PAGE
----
This Guest paper series was originally published by the Cutter Consortium Agile Product & Project Management Advisory Service in 2009. It is reproduced here, September 2014, with permission from the publishers (

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Part 3 published here November 2014.

PART 2 | Introduction | Tackling the Problems
Beginner's Mindset | More on Klein's Work | PART 4

Tackling the Problems

To tackle the problems, the technical manager responsible for the department commissioned the development of an in-house training program directly aimed at improving the quality of the code the team produced. The training was based on the book Code Complete by Steve McConnell (a highly recommended read for those doing development-related work), which lays out the techniques, strategies, and practices used to create high-quality code.[9] As such, the book directly addresses the higher-order thinking skills needed in order to become an "expert" developer.

The training material was created by translating the strategies in the book directly into code fragments that were meaningful within the context of the organization. Each key idea from the book was communicated as part of the training, and real code from the organization's code base was used to demonstrate how code could be structured in different ways to improve readability, reduce the amount of code needed in order to achieve a given result, and improve overall quality. The restructured code fragments (as well as the steps taken to do the restructuring) were built into a set of four half-day workshops that were conducted over the space of a few months.

The program is interesting because the organization maintained a set of metrics that allowed the effect of the training to be measured. Comparing the one-year period prior to the training with the one-year period following training yielded the following results:

  • The amount of effort the department spent fixing code defects that had made it through to production dropped by 52% (and even then, much of the effort in the year after training was absorbed in fixing defects due to problems whose origins predated the training).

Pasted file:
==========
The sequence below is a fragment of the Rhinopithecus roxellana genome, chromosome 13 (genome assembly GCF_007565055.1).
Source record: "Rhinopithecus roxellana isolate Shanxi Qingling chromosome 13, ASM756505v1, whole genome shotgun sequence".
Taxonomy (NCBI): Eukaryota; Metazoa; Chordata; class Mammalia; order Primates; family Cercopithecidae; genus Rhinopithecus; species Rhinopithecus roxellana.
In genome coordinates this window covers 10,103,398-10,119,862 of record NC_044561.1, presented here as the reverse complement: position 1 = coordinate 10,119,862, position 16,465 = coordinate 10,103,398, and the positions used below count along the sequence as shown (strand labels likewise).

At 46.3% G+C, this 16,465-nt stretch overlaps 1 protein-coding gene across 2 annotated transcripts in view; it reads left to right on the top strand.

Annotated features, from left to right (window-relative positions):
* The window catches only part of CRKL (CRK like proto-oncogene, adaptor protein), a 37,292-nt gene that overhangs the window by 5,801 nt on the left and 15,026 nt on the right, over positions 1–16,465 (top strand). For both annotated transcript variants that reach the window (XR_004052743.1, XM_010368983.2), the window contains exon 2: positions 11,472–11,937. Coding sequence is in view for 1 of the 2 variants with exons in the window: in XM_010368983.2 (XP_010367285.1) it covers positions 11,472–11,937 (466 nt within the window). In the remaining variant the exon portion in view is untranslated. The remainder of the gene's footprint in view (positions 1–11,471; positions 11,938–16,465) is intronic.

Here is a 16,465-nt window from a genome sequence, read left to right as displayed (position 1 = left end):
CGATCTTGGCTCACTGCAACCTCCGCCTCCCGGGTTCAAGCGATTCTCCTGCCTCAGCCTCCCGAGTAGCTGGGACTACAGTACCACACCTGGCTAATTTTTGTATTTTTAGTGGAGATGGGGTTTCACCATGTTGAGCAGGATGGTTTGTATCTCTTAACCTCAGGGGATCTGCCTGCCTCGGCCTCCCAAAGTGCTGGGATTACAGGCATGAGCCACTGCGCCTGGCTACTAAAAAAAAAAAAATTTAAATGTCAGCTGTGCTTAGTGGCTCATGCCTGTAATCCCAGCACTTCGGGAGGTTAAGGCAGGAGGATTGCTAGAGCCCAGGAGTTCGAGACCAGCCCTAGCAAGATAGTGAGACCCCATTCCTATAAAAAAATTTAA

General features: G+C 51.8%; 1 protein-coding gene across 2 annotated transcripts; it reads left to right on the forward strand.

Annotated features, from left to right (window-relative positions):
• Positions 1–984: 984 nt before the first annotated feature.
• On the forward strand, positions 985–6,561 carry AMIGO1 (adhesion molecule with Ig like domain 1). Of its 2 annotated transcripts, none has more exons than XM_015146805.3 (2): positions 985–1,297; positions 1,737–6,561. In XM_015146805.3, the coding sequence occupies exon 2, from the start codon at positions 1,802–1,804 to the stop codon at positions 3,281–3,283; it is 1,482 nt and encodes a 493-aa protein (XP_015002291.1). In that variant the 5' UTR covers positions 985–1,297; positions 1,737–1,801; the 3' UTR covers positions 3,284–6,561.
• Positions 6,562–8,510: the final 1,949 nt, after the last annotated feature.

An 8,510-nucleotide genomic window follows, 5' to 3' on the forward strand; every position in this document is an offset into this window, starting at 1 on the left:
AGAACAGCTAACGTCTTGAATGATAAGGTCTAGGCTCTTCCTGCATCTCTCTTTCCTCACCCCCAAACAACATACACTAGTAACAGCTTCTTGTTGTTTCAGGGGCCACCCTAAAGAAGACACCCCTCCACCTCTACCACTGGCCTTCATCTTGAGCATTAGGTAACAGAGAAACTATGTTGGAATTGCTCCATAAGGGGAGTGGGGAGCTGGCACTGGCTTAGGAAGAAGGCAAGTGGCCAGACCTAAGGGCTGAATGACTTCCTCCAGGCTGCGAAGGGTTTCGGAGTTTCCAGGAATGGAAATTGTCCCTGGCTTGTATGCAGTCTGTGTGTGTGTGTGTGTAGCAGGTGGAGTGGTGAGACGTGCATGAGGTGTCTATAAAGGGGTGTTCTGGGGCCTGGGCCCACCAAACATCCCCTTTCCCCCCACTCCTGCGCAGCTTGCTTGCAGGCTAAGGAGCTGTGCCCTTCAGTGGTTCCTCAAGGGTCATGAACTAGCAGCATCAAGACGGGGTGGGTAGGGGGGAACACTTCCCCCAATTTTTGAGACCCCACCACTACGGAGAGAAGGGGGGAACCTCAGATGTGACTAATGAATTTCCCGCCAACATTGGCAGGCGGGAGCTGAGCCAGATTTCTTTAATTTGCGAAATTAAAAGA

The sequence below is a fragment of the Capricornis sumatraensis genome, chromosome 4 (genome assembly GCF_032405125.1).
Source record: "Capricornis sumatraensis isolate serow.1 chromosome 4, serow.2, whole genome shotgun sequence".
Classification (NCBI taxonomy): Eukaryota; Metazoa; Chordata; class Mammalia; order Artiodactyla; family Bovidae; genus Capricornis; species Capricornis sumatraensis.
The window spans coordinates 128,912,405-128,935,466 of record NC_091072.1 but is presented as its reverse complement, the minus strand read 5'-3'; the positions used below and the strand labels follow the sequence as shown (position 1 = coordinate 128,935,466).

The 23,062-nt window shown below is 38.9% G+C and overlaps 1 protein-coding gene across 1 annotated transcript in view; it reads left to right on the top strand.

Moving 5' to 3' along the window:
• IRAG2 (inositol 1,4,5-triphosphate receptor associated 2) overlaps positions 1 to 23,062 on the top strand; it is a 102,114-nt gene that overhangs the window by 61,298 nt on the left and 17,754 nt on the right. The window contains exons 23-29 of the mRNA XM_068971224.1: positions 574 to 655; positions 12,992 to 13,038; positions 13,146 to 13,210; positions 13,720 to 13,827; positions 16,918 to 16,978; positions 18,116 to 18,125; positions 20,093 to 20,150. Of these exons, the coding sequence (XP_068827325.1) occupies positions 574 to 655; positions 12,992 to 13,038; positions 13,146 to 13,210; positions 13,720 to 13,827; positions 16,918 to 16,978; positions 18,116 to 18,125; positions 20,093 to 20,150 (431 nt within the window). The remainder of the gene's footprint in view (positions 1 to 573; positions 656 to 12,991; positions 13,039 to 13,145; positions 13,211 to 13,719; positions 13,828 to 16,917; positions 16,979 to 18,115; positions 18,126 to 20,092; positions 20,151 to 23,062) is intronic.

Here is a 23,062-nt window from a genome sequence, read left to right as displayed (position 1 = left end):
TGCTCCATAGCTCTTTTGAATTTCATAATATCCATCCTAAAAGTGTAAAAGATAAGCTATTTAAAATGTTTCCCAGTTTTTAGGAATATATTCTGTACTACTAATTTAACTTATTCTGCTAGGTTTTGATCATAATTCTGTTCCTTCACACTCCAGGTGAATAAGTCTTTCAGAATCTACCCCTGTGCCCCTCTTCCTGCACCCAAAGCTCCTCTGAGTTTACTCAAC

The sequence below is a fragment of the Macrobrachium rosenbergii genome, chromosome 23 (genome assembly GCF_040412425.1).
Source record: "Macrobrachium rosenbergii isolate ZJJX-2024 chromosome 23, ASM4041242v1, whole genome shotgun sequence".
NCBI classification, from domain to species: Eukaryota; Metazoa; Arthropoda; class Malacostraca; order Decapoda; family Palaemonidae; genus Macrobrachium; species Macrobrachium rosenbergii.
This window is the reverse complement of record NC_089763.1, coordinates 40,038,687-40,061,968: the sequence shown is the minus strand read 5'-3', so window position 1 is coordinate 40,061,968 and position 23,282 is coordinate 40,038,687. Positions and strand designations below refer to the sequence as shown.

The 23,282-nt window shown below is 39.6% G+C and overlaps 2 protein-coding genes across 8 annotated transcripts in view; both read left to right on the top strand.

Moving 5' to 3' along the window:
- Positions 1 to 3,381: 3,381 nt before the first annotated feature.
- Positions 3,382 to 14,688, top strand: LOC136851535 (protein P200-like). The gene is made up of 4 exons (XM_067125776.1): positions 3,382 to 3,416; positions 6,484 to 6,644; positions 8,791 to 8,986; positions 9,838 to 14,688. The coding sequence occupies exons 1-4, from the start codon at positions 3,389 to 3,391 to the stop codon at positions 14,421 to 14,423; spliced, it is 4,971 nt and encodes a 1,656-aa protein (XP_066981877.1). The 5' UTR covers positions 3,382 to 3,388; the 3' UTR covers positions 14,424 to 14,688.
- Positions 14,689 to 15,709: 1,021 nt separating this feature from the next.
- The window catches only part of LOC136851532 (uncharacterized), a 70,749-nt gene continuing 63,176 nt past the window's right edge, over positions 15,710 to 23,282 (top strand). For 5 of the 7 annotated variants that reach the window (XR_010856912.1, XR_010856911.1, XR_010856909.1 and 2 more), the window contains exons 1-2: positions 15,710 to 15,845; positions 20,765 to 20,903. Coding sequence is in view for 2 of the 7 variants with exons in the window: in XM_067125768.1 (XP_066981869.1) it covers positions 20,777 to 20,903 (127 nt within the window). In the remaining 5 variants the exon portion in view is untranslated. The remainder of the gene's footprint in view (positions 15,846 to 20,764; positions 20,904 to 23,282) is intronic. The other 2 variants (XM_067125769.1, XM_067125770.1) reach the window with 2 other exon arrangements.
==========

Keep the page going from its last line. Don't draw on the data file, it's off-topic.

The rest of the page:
• Productivity improved by 30% (measured in average source lines of code written per person).

In addition, two specific projects (one completed prior to training and one done after training) were compared in detail (both contained approximately the same amount of code and were of similar functional complexity). The first project suffered eight production failures in the six months after production release, while the second had no such failures. The percentage of newly created code found to be in overly complex routines (measured using cyclomatic complexity)[10] dropped from 36% to less than 3%. In plain English, the code was simpler and that in turn would imply reduced maintenance costs in subsequent years and lower initial defect rates.

In part, the program was successful because it directly contrasted good and bad practice. By providing clear visual parallels, the contrasts made people directly consider the advantages and disadvantages of different approaches. As such, the program was directly structured around the analyzing and evaluating levels of Bloom's Taxonomy.

Introduction  Introduction

9. McConnell, Steve. Code Complete, Microsoft Press, 1993.
10. "Cyclomatic complexity" see Wikipedia:
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